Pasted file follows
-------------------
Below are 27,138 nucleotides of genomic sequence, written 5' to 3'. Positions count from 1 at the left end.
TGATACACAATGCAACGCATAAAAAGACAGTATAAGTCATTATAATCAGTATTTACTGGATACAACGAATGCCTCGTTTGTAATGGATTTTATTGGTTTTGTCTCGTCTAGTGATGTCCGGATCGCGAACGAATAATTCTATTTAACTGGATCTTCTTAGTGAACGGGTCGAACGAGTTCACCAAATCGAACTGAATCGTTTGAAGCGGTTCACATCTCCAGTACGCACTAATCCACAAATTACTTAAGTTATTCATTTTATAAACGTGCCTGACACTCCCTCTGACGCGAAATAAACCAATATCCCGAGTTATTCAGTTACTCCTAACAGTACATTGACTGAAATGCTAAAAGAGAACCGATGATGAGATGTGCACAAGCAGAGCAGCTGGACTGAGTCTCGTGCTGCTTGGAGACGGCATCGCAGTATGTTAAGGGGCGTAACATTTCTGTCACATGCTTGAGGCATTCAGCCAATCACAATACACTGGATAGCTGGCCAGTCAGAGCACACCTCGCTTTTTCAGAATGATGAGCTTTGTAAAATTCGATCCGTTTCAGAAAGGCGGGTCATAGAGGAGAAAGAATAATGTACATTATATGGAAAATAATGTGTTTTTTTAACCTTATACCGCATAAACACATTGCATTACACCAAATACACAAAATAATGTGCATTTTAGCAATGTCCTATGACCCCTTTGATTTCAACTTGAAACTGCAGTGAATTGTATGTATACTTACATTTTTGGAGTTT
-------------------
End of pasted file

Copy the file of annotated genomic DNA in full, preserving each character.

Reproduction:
Below are 27,138 nucleotides of genomic sequence, written 5' to 3'. Positions count from 1 at the left end.
TGATACACAATGCAACGCATAAAAAGACAGTATAAGTCATTATAATCAGTATTTACTGGATACAACGAATGCCTCGTTTGTAATGGATTTTATTGGTTTTGTCTCGTCTAGTGATGTCCGGATCGCGAACGAATAATTCTATTTAACTGGATCTTCTTAGTGAACGGGTCGAACGAGTTCACCAAATCGAACTGAATCGTTTGAAGCGGTTCACATCTCCAGTACGCACTAATCCACAAATTACTTAAGTTATTCATTTTATAAACGTGCCTGACACTCCCTCTGACGCGAAATAAACCAATATCCCGAGTTATTCAGTTACTCCTAACAGTACATTGACTGAAATGCTAAAAGAGAACCGATGATGAGATGTGCACAAGCAGAGCAGCTGGACTGAGTCTCGTGCTGCTTGGAGACGGCATCGCAGTATGTTAAGGGGCGTAACATTTCTGTCACATGCTTGAGGCATTCAGCCAATCACAATACACTGGATAGCTGGCCAGTCAGAGCACACCTCGCTTTTTCAGAATGATGAGCTTTGTAAAATTCGATCCGTTTCAGAAAGGCGGGTCATAGAGGAGAAAGAATAATGTACATTATATGGAAAATAATGTGTTTTTTTAACCTTATACCGCATAAACACATTGCATTACACCAAATACACAAAATAATGTGCATTTTAGCAATGTCCTATGACCCCTTTGATTTCAACTTGAAACTGCAGTGAATTGTATGTATACTTACATTTTTGGAGTTT